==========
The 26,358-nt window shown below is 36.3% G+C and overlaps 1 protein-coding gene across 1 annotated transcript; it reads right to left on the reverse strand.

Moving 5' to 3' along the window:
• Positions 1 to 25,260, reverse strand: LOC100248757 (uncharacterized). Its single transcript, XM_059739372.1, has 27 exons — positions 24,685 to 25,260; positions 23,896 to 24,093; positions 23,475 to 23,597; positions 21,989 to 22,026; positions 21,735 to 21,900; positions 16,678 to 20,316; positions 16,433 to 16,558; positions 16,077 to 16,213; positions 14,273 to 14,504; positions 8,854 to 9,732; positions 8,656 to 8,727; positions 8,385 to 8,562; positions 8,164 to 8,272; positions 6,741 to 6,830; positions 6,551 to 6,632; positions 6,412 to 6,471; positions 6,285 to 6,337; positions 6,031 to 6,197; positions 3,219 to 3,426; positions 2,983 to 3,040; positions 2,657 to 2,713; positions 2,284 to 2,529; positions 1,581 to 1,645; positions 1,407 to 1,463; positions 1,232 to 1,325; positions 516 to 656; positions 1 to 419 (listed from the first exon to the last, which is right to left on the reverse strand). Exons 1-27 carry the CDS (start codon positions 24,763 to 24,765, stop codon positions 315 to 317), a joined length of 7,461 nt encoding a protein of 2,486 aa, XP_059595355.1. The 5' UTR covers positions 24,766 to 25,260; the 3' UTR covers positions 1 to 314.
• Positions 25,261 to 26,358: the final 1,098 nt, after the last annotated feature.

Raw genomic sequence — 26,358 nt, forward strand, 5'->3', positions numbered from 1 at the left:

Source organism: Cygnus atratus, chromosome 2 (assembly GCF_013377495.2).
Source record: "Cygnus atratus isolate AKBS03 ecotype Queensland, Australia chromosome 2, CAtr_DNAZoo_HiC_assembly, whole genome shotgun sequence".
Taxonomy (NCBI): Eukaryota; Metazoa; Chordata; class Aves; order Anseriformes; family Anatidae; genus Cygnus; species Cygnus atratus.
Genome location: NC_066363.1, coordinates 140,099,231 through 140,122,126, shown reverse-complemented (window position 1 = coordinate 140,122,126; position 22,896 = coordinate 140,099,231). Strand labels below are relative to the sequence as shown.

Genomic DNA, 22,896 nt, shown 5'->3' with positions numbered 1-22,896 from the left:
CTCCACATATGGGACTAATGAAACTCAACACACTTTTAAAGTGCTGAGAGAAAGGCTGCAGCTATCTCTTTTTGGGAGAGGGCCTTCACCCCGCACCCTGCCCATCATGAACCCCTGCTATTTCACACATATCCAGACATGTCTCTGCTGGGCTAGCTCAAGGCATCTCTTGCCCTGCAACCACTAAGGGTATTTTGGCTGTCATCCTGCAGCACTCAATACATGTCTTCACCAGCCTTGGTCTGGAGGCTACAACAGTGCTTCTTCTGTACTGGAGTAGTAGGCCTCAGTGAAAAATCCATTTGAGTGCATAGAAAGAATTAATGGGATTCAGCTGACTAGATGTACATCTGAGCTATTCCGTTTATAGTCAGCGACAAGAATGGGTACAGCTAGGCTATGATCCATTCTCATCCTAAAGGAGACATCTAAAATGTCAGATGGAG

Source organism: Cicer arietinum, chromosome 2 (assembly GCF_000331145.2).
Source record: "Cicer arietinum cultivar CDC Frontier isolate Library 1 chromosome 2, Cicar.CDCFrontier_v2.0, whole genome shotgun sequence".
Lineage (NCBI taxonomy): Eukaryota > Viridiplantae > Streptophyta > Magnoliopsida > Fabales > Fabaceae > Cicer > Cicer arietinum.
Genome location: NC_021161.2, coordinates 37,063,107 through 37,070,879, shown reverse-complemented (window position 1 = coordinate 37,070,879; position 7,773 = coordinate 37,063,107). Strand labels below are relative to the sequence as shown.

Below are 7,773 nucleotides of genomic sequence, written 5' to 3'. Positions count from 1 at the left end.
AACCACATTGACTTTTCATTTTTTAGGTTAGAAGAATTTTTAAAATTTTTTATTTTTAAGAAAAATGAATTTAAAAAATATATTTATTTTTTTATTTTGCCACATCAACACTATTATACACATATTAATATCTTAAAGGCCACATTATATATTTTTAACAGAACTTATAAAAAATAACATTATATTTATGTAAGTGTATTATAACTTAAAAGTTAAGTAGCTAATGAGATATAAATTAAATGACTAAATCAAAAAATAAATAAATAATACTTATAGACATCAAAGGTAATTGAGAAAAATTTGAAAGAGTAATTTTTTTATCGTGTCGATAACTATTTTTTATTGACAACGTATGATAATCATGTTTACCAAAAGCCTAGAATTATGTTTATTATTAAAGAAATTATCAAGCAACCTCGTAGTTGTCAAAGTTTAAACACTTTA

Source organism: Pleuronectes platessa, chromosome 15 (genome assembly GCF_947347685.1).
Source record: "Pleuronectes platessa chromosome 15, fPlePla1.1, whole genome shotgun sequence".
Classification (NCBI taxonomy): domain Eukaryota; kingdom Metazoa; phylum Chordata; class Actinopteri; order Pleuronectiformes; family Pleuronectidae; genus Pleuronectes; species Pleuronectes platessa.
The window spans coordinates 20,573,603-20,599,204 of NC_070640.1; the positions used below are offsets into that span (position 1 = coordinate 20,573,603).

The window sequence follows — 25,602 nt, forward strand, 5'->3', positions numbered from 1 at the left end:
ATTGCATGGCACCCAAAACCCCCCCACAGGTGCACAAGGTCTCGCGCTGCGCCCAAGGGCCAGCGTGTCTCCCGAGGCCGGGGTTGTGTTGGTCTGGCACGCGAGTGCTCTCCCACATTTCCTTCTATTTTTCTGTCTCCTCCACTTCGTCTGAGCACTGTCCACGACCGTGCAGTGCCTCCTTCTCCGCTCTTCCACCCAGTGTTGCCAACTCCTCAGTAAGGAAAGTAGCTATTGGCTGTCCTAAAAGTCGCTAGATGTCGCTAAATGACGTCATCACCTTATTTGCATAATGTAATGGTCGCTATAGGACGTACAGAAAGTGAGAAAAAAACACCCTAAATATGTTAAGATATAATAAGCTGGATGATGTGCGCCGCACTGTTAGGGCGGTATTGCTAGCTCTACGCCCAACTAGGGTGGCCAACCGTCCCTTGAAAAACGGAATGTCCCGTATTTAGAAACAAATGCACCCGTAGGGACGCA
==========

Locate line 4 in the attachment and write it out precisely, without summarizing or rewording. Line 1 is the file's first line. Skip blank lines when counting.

• Positions 25,261 to 26,358: the final 1,098 nt, after the last annotated feature.